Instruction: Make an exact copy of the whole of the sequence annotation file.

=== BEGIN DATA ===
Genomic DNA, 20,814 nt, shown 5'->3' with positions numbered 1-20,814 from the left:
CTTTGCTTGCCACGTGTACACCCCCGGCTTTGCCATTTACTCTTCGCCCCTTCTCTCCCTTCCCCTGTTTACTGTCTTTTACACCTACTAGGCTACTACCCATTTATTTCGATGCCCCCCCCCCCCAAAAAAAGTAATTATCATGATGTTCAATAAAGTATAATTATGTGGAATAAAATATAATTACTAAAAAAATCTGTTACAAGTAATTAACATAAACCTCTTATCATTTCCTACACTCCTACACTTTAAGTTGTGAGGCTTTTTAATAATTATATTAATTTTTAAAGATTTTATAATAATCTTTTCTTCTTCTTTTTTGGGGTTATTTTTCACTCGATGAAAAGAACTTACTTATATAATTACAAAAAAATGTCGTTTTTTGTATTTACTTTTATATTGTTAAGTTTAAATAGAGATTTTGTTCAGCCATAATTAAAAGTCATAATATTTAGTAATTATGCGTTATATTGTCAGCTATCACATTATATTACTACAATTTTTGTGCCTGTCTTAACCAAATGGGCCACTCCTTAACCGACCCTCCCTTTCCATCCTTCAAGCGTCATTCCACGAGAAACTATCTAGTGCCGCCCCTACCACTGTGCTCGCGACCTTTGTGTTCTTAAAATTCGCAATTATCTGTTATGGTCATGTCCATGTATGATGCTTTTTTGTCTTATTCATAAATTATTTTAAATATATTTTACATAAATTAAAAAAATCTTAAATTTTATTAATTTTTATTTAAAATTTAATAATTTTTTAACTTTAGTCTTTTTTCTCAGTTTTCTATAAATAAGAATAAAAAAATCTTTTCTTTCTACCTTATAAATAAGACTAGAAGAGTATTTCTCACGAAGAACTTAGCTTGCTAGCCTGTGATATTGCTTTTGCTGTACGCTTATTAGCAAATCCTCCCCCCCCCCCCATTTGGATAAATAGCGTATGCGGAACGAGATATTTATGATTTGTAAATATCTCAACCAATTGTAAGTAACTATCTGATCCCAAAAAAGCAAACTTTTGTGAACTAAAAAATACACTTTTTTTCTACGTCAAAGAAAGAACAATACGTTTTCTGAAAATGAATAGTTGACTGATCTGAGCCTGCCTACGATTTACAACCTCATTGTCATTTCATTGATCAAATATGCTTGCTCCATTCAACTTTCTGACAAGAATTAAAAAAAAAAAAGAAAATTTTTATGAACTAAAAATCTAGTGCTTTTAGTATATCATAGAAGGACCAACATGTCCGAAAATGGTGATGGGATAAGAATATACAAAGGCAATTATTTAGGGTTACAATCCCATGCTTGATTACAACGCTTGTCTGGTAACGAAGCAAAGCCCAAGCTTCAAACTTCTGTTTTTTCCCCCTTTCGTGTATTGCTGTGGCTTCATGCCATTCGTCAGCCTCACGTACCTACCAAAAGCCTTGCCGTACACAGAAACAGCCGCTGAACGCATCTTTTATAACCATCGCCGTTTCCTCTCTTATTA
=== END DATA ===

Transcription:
Genomic DNA, 20,814 nt, shown 5'->3' with positions numbered 1-20,814 from the left:
CTTTGCTTGCCACGTGTACACCCCCGGCTTTGCCATTTACTCTTCGCCCCTTCTCTCCCTTCCCCTGTTTACTGTCTTTTACACCTACTAGGCTACTACCCATTTATTTCGATGCCCCCCCCCCCCAAAAAAAGTAATTATCATGATGTTCAATAAAGTATAATTATGTGGAATAAAATATAATTACTAAAAAAATCTGTTACAAGTAATTAACATAAACCTCTTATCATTTCCTACACTCCTACACTTTAAGTTGTGAGGCTTTTTAATAATTATATTAATTTTTAAAGATTTTATAATAATCTTTTCTTCTTCTTTTTTGGGGTTATTTTTCACTCGATGAAAAGAACTTACTTATATAATTACAAAAAAATGTCGTTTTTTGTATTTACTTTTATATTGTTAAGTTTAAATAGAGATTTTGTTCAGCCATAATTAAAAGTCATAATATTTAGTAATTATGCGTTATATTGTCAGCTATCACATTATATTACTACAATTTTTGTGCCTGTCTTAACCAAATGGGCCACTCCTTAACCGACCCTCCCTTTCCATCCTTCAAGCGTCATTCCACGAGAAACTATCTAGTGCCGCCCCTACCACTGTGCTCGCGACCTTTGTGTTCTTAAAATTCGCAATTATCTGTTATGGTCATGTCCATGTATGATGCTTTTTTGTCTTATTCATAAATTATTTTAAATATATTTTACATAAATTAAAAAAATCTTAAATTTTATTAATTTTTATTTAAAATTTAATAATTTTTTAACTTTAGTCTTTTTTCTCAGTTTTCTATAAATAAGAATAAAAAAATCTTTTCTTTCTACCTTATAAATAAGACTAGAAGAGTATTTCTCACGAAGAACTTAGCTTGCTAGCCTGTGATATTGCTTTTGCTGTACGCTTATTAGCAAATCCTCCCCCCCCCCCCATTTGGATAAATAGCGTATGCGGAACGAGATATTTATGATTTGTAAATATCTCAACCAATTGTAAGTAACTATCTGATCCCAAAAAAGCAAACTTTTGTGAACTAAAAAATACACTTTTTTTCTACGTCAAAGAAAGAACAATACGTTTTCTGAAAATGAATAGTTGACTGATCTGAGCCTGCCTACGATTTACAACCTCATTGTCATTTCATTGATCAAATATGCTTGCTCCATTCAACTTTCTGACAAGAATTAAAAAAAAAAAAGAAAATTTTTATGAACTAAAAATCTAGTGCTTTTAGTATATCATAGAAGGACCAACATGTCCGAAAATGGTGATGGGATAAGAATATACAAAGGCAATTATTTAGGGTTACAATCCCATGCTTGATTACAACGCTTGTCTGGTAACGAAGCAAAGCCCAAGCTTCAAACTTCTGTTTTTTCCCCCTTTCGTGTATTGCTGTGGCTTCATGCCATTCGTCAGCCTCACGTACCTACCAAAAGCCTTGCCGTACACAGAAACAGCCGCTGAACGCATCTTTTATAACCATCGCCGTTTCCTCTCTTATTA